Integrity and it’s role in a valued education


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Integrity plays an important role in academics, ultimately improving the value of student’s education.

Jack Mcclellan

As students take most of their exams and assignments online, little stands between them and a few google searches or a Chegg answer key.

In response to easier avenues to cheating, colleges are having to rely less on test proctors and more on the academic integrity of their students.

With this being the case, Iowa State has been looking into alternative options for educating students on the importance of academic integrity. One program that is intended to launch in fall 2022 will educate students on the importance of academic integrity as well as overall integrity and how it translates into broader life.

Another program would include brief online courses that could be implemented into other courses canvas pages allowing professors to set standards at the beginning of a semester.

Sara Kellogg, the Assistant Dean of Students for Strategic Partnerships, Operations, and Compliance & Director of Student Conduct, explained why integrity is so important in an academic setting.

“So your personal integrity and how that you know you’re just like any other habit or skill, you have to practice it to develop it,” Kellogg said. “So you may be tempted you may face some especially on the internet, you know, you may face some easy path to completing work that you haven’t done and you know getting access to information that will allow you to complete work with the app without actually learning the content.”

Building strong personal integrity is an important step to take in order to take education seriously. Without that serious perspective on education, the value it has to students drops dramatically.

“The importance of that as well as if you’re cheating, if you’re not doing your work independently if you’re getting work from other places, there’s the potential that you’re missing out on some important knowledge that you might need for your next course or that you might need in your career,” Kellogg said.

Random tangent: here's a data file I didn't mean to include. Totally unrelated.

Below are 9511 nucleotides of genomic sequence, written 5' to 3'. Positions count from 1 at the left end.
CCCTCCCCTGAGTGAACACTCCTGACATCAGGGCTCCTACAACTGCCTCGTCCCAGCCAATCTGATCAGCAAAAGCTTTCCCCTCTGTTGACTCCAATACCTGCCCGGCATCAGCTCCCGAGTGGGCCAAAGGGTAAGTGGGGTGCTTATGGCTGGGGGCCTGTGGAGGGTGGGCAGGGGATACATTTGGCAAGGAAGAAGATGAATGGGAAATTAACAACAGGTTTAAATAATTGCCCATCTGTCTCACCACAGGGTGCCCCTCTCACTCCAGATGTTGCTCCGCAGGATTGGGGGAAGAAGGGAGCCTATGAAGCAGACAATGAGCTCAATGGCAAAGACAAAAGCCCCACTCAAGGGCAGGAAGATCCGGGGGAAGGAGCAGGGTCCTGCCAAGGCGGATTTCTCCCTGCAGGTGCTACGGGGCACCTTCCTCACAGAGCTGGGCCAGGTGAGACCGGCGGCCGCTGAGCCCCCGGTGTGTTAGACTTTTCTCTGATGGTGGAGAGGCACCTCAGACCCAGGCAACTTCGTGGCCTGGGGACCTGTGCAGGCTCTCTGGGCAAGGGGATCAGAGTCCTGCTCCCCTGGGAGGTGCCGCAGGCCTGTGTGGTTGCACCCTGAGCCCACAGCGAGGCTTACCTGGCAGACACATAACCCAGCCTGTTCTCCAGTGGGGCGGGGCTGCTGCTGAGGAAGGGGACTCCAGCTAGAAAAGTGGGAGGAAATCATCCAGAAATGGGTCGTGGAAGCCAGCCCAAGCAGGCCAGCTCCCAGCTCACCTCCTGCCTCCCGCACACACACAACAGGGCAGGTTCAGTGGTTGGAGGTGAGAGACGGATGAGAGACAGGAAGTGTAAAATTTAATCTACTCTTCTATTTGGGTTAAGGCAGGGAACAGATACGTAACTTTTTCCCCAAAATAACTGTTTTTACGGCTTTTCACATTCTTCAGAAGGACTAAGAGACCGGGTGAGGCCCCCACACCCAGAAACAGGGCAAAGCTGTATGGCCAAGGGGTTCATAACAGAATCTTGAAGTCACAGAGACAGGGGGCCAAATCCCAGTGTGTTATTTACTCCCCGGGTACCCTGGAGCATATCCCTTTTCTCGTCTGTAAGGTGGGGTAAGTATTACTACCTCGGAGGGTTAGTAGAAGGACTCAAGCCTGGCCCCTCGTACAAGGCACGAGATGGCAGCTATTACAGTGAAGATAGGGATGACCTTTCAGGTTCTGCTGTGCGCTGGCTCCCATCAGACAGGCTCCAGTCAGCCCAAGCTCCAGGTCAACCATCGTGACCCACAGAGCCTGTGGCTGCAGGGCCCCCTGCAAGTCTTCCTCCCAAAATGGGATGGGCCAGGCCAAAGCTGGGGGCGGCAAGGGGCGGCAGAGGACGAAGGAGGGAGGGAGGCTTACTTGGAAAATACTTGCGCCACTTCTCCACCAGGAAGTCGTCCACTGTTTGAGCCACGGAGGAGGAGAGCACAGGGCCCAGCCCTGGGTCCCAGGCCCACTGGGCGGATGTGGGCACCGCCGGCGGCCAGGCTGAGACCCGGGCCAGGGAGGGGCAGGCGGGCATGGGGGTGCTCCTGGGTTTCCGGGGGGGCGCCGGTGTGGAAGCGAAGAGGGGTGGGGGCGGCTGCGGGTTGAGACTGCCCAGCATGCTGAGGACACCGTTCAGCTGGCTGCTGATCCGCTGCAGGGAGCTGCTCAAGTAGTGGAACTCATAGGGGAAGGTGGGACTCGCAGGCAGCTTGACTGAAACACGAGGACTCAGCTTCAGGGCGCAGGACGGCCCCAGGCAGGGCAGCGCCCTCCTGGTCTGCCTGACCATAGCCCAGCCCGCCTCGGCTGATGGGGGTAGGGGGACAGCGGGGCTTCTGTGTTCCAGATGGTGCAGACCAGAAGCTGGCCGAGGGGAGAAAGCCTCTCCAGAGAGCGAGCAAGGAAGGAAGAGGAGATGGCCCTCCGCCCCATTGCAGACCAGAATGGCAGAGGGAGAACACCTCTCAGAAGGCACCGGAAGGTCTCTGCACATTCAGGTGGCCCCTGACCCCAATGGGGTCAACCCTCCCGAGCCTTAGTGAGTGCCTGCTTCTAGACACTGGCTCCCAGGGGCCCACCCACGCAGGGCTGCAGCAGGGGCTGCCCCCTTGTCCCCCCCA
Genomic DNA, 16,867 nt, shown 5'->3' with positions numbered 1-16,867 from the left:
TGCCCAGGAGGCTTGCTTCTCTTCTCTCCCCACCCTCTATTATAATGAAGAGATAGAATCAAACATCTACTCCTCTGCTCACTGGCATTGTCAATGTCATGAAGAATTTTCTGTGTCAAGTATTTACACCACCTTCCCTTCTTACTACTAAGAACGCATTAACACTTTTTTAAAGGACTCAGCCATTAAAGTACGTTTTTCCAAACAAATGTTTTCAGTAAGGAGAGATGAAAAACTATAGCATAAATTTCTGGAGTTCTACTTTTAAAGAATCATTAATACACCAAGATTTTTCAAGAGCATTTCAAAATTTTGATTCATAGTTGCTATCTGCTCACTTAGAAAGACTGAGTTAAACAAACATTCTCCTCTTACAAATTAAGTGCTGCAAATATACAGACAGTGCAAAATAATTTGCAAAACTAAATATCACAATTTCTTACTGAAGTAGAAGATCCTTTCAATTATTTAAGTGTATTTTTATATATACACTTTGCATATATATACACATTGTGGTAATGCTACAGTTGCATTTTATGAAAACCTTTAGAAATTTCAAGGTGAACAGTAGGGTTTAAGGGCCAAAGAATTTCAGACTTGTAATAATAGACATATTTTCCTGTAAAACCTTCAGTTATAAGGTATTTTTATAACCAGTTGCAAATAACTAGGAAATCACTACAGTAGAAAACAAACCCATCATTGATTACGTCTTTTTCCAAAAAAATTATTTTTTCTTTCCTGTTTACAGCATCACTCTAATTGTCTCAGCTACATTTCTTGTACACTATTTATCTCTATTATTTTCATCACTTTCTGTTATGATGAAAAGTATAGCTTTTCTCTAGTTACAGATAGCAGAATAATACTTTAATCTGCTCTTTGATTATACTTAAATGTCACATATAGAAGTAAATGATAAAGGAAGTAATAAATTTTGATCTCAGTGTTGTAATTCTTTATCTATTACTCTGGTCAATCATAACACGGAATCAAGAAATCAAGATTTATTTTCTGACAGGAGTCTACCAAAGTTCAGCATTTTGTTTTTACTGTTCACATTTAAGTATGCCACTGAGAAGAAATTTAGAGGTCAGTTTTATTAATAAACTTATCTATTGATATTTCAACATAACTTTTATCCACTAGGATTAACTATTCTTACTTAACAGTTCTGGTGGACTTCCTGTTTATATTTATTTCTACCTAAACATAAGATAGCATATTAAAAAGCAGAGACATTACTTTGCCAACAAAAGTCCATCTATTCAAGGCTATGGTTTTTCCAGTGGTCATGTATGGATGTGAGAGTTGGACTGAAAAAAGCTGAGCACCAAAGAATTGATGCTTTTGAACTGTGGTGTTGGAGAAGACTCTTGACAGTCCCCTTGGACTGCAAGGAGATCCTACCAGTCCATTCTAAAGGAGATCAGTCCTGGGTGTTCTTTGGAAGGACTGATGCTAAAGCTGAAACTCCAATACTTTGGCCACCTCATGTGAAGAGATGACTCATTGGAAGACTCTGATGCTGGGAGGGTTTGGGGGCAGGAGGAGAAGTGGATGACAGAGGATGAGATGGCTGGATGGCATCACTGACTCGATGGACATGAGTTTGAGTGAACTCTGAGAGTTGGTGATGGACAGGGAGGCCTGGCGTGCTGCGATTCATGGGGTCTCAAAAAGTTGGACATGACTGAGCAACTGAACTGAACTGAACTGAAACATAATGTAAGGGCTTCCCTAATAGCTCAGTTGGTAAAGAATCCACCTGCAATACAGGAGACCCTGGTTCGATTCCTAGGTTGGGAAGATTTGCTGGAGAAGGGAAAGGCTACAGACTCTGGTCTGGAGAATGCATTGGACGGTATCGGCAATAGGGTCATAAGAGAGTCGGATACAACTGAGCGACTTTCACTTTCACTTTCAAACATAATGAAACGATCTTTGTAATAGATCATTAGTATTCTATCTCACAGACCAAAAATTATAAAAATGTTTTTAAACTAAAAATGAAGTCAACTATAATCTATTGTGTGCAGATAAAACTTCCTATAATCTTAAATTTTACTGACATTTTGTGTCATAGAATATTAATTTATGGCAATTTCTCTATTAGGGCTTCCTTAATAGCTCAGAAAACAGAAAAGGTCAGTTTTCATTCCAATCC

Olivia Lulich, a sophomore majoring in agricultural education, offered her take on academic integrity, pointing out how easy it can be to work outside of what would be considered integral.

“Well, I think it’s something to take seriously and I think this year is a little different, like going back to in-person classes,” Lulich said. “Last year, I was just like sitting in my dorm not doing anything and then like, with my roommate, being in all the same classes as me, it was really easy to just, work together and really like, I don’t know, split the work per se in that way.”

Another student, Sam Catron, a junior majoring in English education, explained how student-teacher relationships help encourage integrity in students.

“I think within in-person classes it’s a lot easier just because you have to meet with the teacher and stuff, which is nice,” Catron said. “Whereas with online classes and things, they’re the only person holding you accountable as you and I don’t always trust me.”

Catron’s point outlines the importance of personal integrity, being able to see your own tendencies and take steps to keep yourself responsible is important when it comes to a lot of the more self-led courses.

Luke Hicks, a sophomore majoring in mechanical engineering, offered his perspective on why it’s important to take school seriously.

“If you use Chegg all the time for your homework and all that stuff, then you’re not going to really understand what you’re learning and so it comes down to like the test, you’re gonna have to try and figure it out on your own,” Hicks said. “You end up in your career and you’re screwed because you didn’t pick up anything or learn anything.”